Last fall, the site purchased an Ultimaker 3D printer and it has already been put to good use. We designed and produced a new fuse blocking device to be used in the Relay Racks and Main Control Board for danger tagging fuses. These new devices are cheaper to make and safer to use in the fuse clips because they are designed not to spread the fuse clips when they are installed.
We have also produced small tools for the equipment operator to use when changing filter paper on the R10A/11/12 and the R10B/13/14 skids. There are plans to produce fire resistant door chocks for the Fire Brigade, as well as a variety of sizes of plugs to be used to in case of leaks in fire water or service water.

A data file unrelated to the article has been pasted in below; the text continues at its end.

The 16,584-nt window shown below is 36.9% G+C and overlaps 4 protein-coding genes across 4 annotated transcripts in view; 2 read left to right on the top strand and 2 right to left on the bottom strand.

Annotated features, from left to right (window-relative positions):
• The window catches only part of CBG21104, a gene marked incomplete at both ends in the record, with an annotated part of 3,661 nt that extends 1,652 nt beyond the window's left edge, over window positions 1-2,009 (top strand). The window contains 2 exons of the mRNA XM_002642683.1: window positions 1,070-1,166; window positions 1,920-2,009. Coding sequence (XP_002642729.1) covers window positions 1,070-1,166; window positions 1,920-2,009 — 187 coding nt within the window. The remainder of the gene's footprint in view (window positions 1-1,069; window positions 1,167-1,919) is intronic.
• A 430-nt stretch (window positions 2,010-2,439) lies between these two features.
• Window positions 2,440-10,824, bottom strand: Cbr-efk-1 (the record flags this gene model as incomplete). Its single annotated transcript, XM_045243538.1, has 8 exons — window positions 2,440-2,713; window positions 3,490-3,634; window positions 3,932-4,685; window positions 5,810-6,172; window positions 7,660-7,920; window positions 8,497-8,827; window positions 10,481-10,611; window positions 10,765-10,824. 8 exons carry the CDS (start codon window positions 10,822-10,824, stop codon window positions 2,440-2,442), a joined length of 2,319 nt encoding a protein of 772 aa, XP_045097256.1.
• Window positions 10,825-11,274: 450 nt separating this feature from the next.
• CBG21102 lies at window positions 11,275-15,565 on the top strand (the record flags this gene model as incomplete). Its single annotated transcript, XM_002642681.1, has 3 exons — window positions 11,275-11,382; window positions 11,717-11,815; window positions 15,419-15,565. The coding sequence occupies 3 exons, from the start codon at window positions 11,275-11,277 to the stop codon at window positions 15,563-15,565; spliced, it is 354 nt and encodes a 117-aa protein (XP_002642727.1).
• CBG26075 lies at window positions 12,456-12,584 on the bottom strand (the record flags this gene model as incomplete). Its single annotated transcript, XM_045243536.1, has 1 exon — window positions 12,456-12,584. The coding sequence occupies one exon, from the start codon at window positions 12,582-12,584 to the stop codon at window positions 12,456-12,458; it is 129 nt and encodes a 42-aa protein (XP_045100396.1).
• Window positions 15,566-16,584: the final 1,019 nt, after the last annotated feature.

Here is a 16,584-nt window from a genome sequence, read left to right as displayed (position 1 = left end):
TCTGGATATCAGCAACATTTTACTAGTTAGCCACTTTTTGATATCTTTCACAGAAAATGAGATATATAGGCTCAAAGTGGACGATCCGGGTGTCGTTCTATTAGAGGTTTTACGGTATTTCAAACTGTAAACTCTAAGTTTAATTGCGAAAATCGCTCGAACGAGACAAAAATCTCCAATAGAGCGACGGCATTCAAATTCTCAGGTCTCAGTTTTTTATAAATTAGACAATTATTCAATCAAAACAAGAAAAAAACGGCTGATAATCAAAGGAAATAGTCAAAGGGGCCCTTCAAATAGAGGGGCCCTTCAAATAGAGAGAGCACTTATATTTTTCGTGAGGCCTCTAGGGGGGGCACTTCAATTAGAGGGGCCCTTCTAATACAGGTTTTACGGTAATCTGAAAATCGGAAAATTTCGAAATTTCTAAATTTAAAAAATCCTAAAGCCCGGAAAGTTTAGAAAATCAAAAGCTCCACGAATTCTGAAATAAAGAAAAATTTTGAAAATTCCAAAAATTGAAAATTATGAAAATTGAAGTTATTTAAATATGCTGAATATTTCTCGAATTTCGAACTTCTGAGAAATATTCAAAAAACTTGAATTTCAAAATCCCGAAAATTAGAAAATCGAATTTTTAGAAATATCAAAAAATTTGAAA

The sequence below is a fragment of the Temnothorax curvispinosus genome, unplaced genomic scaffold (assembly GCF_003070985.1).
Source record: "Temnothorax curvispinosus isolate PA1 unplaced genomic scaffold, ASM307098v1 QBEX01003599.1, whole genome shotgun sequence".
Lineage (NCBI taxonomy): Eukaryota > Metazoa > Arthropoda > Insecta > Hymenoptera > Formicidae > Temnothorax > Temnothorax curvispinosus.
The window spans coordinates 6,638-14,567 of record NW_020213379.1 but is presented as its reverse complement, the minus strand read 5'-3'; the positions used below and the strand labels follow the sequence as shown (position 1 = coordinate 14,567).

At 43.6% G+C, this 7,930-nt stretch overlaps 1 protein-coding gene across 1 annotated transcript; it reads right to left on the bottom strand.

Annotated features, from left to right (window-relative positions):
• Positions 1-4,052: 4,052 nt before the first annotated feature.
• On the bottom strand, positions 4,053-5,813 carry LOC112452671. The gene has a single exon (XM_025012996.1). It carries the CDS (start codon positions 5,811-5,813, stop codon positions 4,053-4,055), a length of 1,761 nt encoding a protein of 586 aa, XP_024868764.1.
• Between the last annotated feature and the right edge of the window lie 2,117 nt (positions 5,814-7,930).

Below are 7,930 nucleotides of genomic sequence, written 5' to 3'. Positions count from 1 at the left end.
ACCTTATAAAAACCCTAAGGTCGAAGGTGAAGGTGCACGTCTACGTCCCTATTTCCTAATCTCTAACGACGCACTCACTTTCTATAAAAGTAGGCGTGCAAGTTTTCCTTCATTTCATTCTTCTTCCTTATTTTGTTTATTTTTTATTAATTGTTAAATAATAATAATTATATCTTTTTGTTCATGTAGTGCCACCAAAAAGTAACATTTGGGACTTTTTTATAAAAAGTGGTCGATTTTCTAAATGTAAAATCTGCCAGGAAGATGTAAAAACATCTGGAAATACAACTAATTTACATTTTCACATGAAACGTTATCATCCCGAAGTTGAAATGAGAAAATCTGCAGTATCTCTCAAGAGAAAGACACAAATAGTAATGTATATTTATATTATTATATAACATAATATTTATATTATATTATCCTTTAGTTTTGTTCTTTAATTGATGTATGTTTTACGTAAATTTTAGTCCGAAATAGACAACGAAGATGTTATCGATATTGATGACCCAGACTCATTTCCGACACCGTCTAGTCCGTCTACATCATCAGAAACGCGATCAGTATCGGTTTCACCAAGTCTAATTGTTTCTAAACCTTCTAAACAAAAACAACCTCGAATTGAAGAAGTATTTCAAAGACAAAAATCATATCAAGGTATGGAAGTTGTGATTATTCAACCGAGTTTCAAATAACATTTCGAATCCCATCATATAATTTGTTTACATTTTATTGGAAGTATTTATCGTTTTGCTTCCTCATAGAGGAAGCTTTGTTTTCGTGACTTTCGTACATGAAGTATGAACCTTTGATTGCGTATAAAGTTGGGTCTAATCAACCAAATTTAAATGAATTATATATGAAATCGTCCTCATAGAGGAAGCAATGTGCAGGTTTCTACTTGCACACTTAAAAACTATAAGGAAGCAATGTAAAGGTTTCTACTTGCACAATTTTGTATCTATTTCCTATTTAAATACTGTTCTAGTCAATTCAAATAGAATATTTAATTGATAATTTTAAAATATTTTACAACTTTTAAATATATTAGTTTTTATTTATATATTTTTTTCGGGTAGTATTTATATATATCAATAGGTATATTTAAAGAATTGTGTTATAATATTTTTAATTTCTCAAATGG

How a 3D Printer Works
Printing with a 3D printer is a bit like making a loaf of sliced bread, but in reverse. Imagine baking each individual slice of bread and then gluing them together into a whole loaf (as opposed to making a whole loaf and then slicing it, like a baker does). That’s basically what a 3D printer does.
The 3D printing process turns a whole object into thousands of tiny little slices, then makes it from the bottom-up, slice by slice. Those tiny layers stick together to form a solid object. Each layer can be very complex, meaning 3D printers can create moving parts like hinges and wheels as part of the same object.
The possibilities are seemingly endless. You could print a whole bike - handlebars, saddle, frame, wheels, brakes, pedals and chain - ready assembled, without using any tools. It’s just a question of leaving gaps in the right places.